Before we stylized the sacrament to make it expedient for large worship gatherings, the early church had some very distinct practices surrounding the communion. Watch this Seven Minute Seminary with Dr. Ruth Anne Reese as she explains the historical backdrop of the early church's experience with the Last Supper.
How exactly does liturgy form us, and how might the adoption of the Christian calendar help disciple us in the image of Christ? Watch this video interview with Marty Reardon as he explains a critical element of worship design.
It was here, in Holy Communion, that the Church saw fully and completely what the potential cost of discipleship entailed: death. And yet it was literal good news, because despite his death, Jesus Christ was currently present with them in this very act of Holy Communion. Read more from Steve Bruns' series on the early church and discipleship.
What wonders unfold when we consider the Eucharist in light of the holy mystery that is the Trinity? Chris Green shares his musings on what the Eucharist becomes as he surveys the work of each of the three members of the Triune God.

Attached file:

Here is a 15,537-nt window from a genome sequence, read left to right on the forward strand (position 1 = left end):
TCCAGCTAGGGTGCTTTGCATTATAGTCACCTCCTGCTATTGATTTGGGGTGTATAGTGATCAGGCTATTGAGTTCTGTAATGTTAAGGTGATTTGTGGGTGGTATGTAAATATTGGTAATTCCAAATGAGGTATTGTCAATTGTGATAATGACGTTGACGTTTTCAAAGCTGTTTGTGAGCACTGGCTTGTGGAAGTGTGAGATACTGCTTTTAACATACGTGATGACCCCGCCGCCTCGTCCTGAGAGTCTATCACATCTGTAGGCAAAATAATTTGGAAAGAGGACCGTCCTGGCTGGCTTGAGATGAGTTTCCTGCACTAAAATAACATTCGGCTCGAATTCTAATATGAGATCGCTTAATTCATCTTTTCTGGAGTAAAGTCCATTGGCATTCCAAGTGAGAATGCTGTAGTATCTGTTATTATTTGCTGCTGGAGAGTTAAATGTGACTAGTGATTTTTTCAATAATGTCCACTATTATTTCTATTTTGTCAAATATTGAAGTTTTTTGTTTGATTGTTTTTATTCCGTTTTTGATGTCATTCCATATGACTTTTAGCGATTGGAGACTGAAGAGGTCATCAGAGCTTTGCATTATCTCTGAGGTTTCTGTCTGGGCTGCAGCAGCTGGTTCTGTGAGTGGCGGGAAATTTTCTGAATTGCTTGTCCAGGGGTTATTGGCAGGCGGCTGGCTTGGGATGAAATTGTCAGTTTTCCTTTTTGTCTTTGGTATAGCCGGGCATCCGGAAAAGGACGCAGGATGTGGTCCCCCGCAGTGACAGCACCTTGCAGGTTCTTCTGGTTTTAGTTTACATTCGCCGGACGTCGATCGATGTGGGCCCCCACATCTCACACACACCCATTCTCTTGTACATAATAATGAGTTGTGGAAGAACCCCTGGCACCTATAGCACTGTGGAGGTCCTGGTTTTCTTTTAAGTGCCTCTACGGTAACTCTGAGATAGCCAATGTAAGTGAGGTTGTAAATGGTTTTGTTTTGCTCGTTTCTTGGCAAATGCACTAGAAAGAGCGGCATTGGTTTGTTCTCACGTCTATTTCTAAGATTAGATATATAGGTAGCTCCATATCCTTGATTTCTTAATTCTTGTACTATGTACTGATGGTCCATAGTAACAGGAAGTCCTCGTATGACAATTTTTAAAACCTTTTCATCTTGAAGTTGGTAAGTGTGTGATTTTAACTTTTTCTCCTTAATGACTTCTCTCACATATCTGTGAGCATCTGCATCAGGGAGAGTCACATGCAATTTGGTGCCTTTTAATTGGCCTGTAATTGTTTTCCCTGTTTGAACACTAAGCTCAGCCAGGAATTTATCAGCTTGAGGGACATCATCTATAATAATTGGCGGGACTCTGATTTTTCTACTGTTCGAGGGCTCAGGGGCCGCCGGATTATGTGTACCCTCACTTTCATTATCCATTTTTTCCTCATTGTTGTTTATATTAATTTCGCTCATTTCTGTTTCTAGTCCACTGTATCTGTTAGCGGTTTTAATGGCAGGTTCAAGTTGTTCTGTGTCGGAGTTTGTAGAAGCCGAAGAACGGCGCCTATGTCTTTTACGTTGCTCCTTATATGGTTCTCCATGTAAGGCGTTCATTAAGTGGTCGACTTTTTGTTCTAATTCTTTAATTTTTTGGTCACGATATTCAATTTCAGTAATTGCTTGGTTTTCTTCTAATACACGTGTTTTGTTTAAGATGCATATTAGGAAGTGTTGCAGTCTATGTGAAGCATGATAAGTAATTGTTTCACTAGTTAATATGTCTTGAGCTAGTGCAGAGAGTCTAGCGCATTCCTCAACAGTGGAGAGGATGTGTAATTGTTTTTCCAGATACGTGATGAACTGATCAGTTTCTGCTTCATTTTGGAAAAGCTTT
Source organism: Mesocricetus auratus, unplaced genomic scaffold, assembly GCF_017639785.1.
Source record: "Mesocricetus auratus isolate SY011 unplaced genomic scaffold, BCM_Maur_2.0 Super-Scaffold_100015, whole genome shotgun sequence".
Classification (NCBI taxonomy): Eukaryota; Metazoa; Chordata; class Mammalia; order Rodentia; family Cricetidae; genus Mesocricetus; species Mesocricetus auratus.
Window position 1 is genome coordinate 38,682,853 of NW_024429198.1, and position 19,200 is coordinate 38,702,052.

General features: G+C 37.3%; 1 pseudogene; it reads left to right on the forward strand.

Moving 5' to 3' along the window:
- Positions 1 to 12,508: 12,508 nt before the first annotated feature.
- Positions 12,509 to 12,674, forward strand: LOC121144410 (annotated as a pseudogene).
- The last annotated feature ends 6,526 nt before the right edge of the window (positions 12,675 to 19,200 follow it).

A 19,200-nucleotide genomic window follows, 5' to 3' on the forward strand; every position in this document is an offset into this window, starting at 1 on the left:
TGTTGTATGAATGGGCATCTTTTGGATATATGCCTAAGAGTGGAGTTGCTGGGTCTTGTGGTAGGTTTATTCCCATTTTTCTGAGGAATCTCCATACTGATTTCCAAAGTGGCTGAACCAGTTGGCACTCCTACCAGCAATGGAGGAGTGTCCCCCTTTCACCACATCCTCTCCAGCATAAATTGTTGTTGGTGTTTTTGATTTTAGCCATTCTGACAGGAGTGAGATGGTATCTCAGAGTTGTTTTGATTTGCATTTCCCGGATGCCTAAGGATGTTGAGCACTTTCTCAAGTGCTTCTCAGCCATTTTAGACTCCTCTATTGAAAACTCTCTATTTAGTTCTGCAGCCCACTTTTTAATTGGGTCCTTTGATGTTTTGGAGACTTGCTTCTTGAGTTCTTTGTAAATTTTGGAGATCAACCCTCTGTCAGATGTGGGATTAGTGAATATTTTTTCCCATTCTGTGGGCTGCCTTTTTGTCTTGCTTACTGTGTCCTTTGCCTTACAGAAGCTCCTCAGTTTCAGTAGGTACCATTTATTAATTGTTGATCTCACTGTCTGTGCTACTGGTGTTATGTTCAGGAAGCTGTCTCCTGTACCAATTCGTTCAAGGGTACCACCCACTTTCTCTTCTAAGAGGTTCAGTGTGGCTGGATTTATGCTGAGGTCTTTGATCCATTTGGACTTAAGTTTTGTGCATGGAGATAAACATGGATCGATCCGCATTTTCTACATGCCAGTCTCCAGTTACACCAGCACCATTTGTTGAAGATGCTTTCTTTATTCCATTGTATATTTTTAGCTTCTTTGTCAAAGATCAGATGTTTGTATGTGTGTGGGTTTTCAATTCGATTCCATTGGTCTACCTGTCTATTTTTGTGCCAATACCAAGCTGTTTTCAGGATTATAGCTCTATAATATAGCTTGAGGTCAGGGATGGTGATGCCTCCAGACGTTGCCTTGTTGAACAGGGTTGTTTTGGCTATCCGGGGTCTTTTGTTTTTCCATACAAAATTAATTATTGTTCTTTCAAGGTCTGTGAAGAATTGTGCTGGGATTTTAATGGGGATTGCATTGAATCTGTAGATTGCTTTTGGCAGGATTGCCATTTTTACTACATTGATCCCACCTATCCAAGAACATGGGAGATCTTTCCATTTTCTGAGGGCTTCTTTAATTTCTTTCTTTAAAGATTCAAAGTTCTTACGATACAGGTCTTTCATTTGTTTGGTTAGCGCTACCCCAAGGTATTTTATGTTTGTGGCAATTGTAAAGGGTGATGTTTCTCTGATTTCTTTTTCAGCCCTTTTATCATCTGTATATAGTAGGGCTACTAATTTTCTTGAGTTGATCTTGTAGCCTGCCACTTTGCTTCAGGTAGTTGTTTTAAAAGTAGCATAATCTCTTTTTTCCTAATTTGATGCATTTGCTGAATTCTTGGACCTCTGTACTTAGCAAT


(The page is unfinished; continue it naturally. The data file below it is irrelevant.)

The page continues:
Catechism is a term first introduced by Martin Luther to denote a formal method of teaching the basics of christian beliefs, specifically focusing on...
There is only one baptism, so how is baptism a part of our daily discipleship at all? Andrew Thompson explains how we are to integrate our baptism into the daily living-out of our faith.
Why do Christians take communion? In this Seven Minute Seminary video, Dr. Robert Stamps explains what happens at communion and why it's so important for Christians to regularly celebrate the Eucharist. He suggests that it has more to do with what happens to us than what happens to the elements.
Read Wesleyan Catechesis: The Role of Sacraments and Confirmation, Part I. --- Why then did Wesley also delete the catechism from The Sunday Service? Was it...
For many people, not only is there a paradoxical tension of anonymity and unity at the communion table, but at times, communion has been reduced to mere ritual and formality- something we should do, but without any real sense of why.
Scripture plainly says again and again that Christ offered himself as the atoning sacrifice "once for all." How then does Paul dare to suggest that Christ’s sufferings are somehow insufficient? Wesley’s answer to this question points to the heart of the faithful Christian life lived together with and before God in the world.